How can digitalisation relate to the promotion of student success? Which digital tools might be adopted or adapted to support students at different phases of their studies? For instance, relating to the entry phase to studies - what study orientation tools should be used to avoid false expectations with regard to study requirements? Regarding first-year students with lack of prior knowledge in the specific study field – should various digital learning tools and instructional strategies such as flipped classroom be used to reduce drop-out rates?
In order to detect a challenge and to find a reasonable proposal for its solution, quality management ideally draws on different data and information sources: in-depth statistical analyses and their contextualisation and interpretation along defined quality goals, own experiences as well as findings from practices of other higher education institutions and from research.
In the context of digitalisation, the “check” phase in the Plan-Do-Check-Act cycle is also highly relevant. This is due to the novelty or the hitherto not strong anchorage of some digital tools and technologies, the mentioned context-dependency for the development of quality, as well as ethical issues related to digitalisation. This involves the monitoring and evaluation of the effectiveness of the respective digital intervention. When assessing digital interventions, such as a student information tool on study progress as a supporting structure, issues arise around ethics and data protection, as do new possibilities of a more detailed monitoring of student success. A responsible approach that weighs the benefits and draw backs of using such data is needed. Well-designed quality assurance tools allow for the assessment of the effectiveness of measures implemented, and hence to critically weigh up and decide on the continuation. They also allow for further development or termination of a measure.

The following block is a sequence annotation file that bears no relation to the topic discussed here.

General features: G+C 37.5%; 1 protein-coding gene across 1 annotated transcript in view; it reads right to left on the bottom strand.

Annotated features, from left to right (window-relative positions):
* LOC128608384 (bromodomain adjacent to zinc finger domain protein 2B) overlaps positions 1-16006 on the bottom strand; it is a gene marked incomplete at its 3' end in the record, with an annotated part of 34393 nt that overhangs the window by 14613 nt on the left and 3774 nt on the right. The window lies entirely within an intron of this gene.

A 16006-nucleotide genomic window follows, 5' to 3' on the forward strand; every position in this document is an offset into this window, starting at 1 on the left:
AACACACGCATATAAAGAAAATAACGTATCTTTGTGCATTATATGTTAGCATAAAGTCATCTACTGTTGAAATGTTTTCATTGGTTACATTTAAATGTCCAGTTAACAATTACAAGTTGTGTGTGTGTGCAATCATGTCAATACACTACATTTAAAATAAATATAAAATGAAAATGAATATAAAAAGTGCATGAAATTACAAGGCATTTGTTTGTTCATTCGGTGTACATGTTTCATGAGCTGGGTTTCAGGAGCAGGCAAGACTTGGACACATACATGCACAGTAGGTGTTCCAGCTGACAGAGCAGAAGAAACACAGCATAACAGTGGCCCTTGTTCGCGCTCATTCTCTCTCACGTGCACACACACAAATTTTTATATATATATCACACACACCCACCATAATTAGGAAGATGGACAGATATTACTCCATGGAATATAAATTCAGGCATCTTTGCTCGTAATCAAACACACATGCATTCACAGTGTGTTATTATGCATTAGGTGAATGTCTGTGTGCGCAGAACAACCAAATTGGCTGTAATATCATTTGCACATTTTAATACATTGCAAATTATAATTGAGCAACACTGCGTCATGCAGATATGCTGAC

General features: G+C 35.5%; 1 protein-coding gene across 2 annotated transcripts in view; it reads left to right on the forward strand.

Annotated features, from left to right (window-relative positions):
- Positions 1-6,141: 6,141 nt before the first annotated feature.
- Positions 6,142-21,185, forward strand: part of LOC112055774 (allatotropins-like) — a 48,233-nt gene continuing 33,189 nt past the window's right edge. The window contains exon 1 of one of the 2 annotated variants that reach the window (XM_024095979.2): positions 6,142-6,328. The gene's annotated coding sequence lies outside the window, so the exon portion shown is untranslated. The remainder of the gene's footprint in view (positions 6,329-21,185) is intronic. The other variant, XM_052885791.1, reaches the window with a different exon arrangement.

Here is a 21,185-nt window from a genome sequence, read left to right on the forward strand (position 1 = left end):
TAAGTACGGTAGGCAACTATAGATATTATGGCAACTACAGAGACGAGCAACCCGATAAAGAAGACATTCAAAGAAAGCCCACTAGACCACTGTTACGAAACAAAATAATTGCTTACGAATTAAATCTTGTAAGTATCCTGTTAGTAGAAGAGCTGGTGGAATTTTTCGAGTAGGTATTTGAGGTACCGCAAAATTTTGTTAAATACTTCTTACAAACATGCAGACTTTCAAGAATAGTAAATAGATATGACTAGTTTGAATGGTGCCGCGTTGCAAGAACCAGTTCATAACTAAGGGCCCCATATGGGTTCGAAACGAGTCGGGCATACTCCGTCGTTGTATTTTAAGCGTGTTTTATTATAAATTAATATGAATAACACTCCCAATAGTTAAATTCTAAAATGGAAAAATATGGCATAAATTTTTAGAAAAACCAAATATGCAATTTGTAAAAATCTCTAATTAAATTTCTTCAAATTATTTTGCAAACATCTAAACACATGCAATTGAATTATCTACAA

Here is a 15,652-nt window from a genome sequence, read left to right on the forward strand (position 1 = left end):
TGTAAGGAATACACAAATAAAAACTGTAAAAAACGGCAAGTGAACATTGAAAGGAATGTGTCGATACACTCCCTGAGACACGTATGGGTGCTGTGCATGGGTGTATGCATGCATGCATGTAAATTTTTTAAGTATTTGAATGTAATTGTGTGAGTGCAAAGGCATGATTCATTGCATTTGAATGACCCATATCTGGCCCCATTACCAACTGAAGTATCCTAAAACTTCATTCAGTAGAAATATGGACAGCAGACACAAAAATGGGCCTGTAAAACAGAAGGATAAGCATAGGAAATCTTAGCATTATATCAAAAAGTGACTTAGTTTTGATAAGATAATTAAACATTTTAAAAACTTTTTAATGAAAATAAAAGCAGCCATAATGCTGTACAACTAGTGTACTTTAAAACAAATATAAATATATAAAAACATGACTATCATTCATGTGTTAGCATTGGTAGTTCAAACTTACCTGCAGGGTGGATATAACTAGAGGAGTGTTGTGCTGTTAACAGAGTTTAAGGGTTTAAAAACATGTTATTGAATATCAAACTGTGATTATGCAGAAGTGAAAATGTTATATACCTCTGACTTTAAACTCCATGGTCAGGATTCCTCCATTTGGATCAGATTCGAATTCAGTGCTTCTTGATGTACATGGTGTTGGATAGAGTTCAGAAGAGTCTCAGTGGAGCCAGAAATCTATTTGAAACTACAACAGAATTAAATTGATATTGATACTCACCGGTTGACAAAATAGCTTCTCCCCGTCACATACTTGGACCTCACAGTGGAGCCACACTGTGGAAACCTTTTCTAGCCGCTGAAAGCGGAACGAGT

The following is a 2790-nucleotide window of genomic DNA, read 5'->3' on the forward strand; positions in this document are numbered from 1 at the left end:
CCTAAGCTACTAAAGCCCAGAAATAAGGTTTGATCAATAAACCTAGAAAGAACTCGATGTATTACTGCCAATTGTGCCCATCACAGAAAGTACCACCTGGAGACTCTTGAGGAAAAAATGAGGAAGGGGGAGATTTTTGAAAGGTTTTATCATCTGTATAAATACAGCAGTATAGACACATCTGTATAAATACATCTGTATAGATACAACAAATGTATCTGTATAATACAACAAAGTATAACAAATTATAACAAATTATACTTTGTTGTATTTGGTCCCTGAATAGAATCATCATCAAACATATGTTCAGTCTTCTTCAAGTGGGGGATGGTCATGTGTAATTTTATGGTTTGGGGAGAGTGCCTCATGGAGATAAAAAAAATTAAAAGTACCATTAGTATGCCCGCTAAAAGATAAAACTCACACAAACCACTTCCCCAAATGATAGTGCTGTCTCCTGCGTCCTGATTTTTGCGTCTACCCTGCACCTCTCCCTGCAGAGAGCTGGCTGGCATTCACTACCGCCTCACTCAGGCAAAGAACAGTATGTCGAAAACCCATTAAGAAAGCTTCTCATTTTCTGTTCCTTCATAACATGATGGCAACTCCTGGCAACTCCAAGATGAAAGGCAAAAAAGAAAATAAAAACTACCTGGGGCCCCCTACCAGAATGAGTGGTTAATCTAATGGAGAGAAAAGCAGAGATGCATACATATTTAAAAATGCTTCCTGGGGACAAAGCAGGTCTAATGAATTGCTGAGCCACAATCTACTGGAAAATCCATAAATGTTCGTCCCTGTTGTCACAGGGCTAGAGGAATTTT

There is no one-size-fits-all solution when it comes to digitalisation as a means to enhance quality. While the crisis has paved the way towards stronger digitalisation, higher education institutions now have to steer a balanced and quality-based course between keeping the momentum and preventing any unreflective dynamics. The future needs quality-led digitalisation at the service of Bildung, student success and well-being. This involves evaluating and monitoring these issues in close interaction with traditional issues of student success.
“Expert Voices” is an online platform featuring original commentary and analysis on the higher education and research sector in Europe. It offers EUA experts, members and partners the opportunity to share their expertise and perspectives in an interactive and flexible exchange on key topics in the field.
All views expressed in these articles are those of the authors and do not necessarily reflect those of EUA.